Light & Verity

Atom smasher yields to new era in physics

Rethinking Wright Lab for the neutrino age.

Jake Wyman

Jake Wyman

Yale's nuclear accelerator at the Wright Laboratory is being dismantled. View full image

Scientists from around the world used to come to the particle accelerator at the former A. W. Wright Nuclear Structure Laboratory on Science Hill to observe the inner working of the atomic nucleus. But the old atom smasher has been supplanted by more powerful models at other facilities, and the lab is now being turned into an empty steel shell in advance of a multiyear renovation.

The lab has actually housed two groundbreaking accelerators, one built in the 1960s and its more powerful mid-1980s replacement. “If you worked in nuclear physics,” says Karsten Heeger, director of the Wright Laboratory, “you at some point came through the lab. In that sense, it was a unique facility that had a lot of influence on the field.”

But now, new inquiries into dark matter and neutrinos have emerged. Heeger says, “The question was, ‘What is matter made of, and what’s the structure of atoms and nuclei?’ Nowadays, we’re asking, ‘What is all the invisible matter in the universe?’”

Professor Reina Maruyama is one of the Yale faculty on the hunt. “There’s five times the dark matter as there is ordinary matter” in all the stars put together, she says. “And we really have no idea what that is right now.”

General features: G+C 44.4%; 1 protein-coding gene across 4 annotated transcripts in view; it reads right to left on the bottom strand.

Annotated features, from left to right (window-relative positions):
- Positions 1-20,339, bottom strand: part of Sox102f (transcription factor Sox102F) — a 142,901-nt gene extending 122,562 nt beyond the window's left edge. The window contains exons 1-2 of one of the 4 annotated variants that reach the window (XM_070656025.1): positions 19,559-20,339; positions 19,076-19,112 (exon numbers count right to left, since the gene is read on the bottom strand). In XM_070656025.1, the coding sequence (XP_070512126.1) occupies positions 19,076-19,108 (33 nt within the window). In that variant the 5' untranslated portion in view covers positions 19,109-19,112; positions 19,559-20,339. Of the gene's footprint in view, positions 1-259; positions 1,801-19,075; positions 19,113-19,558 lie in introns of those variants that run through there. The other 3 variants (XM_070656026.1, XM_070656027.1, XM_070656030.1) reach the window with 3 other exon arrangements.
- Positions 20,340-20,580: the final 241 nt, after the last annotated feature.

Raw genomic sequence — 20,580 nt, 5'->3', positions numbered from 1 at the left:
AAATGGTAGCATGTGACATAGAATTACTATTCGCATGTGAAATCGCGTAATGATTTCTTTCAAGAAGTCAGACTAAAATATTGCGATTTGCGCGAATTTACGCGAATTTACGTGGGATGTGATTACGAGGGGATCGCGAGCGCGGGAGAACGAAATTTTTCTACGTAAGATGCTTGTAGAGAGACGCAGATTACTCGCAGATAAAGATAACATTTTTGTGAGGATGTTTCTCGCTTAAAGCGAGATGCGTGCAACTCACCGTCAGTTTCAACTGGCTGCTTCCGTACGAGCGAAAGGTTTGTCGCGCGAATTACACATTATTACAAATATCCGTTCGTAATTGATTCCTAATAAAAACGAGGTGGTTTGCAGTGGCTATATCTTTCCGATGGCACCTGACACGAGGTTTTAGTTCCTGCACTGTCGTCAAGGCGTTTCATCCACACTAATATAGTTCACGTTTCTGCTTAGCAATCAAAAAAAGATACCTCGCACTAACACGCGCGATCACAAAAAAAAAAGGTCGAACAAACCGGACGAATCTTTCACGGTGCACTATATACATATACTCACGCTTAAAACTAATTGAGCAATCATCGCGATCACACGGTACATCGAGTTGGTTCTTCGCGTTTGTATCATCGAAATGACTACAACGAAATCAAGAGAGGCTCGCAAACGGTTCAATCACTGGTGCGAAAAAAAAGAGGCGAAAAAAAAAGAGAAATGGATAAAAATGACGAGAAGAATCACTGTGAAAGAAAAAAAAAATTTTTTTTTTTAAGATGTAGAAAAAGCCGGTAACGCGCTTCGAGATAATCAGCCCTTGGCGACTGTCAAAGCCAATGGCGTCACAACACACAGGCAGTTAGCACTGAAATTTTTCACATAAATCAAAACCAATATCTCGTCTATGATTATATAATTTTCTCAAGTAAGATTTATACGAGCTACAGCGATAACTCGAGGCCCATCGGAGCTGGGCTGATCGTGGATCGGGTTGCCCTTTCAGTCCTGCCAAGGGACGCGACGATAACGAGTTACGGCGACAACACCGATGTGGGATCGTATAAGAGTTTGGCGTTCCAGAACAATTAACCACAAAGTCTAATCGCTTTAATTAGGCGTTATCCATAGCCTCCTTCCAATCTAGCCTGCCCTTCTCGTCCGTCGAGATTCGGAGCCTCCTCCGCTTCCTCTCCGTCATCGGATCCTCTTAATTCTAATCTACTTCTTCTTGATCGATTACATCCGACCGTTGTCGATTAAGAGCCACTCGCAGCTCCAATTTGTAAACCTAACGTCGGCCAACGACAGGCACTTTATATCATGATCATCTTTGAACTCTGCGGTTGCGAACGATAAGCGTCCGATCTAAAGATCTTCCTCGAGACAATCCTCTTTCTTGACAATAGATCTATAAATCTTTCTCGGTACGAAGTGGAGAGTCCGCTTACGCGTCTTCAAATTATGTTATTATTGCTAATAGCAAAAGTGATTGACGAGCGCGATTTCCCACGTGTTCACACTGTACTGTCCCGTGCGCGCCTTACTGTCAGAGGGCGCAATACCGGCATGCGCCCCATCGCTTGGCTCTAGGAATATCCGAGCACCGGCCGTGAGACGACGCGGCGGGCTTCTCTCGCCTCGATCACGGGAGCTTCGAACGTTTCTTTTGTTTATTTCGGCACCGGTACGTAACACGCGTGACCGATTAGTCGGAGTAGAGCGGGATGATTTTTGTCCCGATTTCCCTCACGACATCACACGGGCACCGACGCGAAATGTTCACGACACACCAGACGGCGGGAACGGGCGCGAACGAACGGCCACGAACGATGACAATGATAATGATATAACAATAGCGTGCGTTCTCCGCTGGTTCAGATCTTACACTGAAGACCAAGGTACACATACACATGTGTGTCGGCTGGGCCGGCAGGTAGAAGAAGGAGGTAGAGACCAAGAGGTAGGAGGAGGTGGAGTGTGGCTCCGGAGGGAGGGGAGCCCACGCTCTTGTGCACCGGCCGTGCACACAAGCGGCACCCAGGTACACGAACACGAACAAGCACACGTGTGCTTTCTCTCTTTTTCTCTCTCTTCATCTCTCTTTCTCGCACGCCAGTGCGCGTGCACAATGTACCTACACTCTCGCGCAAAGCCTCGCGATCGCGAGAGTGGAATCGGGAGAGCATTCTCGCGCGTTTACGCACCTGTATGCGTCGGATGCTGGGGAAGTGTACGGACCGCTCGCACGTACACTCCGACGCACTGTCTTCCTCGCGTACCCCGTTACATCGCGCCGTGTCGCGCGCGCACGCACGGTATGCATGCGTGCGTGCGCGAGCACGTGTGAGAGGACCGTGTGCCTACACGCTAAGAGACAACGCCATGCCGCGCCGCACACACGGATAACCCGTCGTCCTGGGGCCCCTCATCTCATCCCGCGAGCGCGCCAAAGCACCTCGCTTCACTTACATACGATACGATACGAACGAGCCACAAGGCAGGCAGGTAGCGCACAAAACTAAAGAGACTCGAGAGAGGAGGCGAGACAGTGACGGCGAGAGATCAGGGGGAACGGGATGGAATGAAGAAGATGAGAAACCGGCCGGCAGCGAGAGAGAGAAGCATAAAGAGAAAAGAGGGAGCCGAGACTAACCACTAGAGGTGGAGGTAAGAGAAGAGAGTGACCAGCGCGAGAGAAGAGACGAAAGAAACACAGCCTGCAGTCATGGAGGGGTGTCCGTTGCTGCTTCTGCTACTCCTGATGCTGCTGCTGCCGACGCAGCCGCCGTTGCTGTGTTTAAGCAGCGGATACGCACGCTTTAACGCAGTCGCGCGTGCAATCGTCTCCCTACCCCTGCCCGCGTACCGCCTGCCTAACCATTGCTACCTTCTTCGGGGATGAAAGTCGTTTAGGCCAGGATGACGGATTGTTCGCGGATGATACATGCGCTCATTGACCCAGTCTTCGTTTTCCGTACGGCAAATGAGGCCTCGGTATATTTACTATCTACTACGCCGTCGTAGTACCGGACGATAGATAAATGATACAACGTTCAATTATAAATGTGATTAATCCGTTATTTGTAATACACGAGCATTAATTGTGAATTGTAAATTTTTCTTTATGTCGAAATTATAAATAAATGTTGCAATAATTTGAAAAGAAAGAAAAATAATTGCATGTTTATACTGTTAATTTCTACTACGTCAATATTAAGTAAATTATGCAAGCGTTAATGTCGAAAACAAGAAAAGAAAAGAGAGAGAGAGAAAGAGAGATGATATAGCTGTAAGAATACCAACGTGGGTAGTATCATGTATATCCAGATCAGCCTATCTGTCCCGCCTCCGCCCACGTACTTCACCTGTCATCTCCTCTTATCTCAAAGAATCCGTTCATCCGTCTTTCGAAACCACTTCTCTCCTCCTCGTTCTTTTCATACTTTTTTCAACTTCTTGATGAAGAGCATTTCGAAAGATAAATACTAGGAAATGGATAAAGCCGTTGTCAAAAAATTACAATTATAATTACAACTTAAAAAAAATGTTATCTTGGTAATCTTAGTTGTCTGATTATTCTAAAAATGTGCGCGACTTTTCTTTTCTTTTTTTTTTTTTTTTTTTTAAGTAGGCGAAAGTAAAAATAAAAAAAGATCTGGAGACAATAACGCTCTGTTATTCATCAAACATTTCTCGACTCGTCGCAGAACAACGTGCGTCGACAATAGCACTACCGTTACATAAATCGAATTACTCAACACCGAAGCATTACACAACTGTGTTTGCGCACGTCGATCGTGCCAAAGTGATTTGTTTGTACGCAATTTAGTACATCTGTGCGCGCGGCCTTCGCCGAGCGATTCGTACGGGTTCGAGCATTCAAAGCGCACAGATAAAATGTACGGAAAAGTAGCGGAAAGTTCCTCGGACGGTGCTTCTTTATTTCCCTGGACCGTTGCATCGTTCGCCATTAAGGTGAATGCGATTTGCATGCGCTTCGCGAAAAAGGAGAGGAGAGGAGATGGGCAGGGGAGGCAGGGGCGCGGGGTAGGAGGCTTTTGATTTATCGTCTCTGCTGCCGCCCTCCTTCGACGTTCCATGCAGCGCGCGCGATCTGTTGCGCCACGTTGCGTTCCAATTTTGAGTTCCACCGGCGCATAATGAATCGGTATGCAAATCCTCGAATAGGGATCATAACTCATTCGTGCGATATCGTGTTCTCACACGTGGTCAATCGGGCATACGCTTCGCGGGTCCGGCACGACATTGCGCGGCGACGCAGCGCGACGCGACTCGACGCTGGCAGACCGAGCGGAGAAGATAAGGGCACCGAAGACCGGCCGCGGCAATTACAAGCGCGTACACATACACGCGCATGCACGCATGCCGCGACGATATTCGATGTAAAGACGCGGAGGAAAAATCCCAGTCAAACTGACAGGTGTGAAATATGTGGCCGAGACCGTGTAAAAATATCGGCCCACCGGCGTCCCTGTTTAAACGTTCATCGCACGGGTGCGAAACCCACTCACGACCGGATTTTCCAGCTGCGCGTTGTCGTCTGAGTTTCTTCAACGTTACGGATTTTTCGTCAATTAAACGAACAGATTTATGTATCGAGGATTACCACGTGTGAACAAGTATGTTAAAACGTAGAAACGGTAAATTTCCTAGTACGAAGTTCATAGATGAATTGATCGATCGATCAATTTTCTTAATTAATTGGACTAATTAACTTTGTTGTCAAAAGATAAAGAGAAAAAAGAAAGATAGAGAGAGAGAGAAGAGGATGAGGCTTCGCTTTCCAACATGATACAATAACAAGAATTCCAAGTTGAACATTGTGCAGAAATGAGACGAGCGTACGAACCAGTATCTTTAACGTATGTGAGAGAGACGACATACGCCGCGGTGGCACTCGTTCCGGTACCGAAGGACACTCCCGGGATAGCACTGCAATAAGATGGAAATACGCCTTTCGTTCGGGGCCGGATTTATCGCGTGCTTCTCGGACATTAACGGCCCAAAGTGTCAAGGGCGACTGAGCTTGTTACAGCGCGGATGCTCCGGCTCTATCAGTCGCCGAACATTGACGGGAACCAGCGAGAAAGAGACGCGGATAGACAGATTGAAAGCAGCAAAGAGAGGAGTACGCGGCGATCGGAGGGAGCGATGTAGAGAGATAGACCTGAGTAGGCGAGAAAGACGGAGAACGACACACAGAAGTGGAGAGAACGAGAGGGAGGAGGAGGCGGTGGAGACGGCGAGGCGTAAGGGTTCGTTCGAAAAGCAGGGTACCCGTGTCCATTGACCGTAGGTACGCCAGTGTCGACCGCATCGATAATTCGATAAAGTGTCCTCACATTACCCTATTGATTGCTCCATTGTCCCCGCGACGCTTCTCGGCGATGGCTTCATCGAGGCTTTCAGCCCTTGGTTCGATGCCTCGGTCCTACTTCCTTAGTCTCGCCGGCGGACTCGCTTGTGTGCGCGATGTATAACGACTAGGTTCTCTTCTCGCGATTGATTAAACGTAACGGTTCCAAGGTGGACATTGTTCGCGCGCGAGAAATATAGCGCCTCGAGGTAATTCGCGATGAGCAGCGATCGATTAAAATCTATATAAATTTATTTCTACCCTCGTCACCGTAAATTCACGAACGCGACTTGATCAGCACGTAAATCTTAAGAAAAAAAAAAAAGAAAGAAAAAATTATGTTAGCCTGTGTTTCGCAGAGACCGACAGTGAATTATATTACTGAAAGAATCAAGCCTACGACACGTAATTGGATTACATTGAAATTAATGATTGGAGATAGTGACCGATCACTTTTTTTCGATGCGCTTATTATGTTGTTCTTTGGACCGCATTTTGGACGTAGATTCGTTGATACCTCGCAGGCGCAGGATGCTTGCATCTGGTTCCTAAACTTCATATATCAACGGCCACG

To understand something so mysterious, Maruyama starts with something slightly less so—neutrinos, the subatomic particles passing by the billions every second through every inch of everything on Earth. “The history of the universe is imprinted in dark matter and neutrinos,” she says. “By understanding better how they react with one another and with other matter, we will have a better understanding of how we got here.”

But observing neutrinos and dark matter requires shielding from cosmic radiation and other interference. Most facilities are in deep underground labs; two of Maruyama’s experiments are being done under ice at the South Pole.

The Wright Lab’s role will be to serve as a center for development of experiments to be completed elsewhere—similar to a lab where astronomers might design and test a new camera or lens before taking it to an observatory to gather data. “With the transformation, we have the opportunity to build one of the leading centers in this kind of research,” says Heeger. “We have a building and space to initiate the development of next-generation experiments. It’s unusual for a university environment.”

In the meantime, the public will have a rare opportunity to look inside the old particle accelerator. After the gases used to insulate the outer shell are removed, it will be safe to walk around inside, and Heeger is planning on open houses and public tours. “From the outside, you don’t see much,” he says. “But I would like to make this a place where people learn what we are doing, what has been done here, what we will be doing.”

1 comment

  • Karen Gorss Benko
    Karen Gorss Benko, 9:45am June 13 2014 | Ico flag Flag as inappropriate

    I can't believe there are no comments about that last paragraph. A tour of a particle accelerator? When? How do I sign up?

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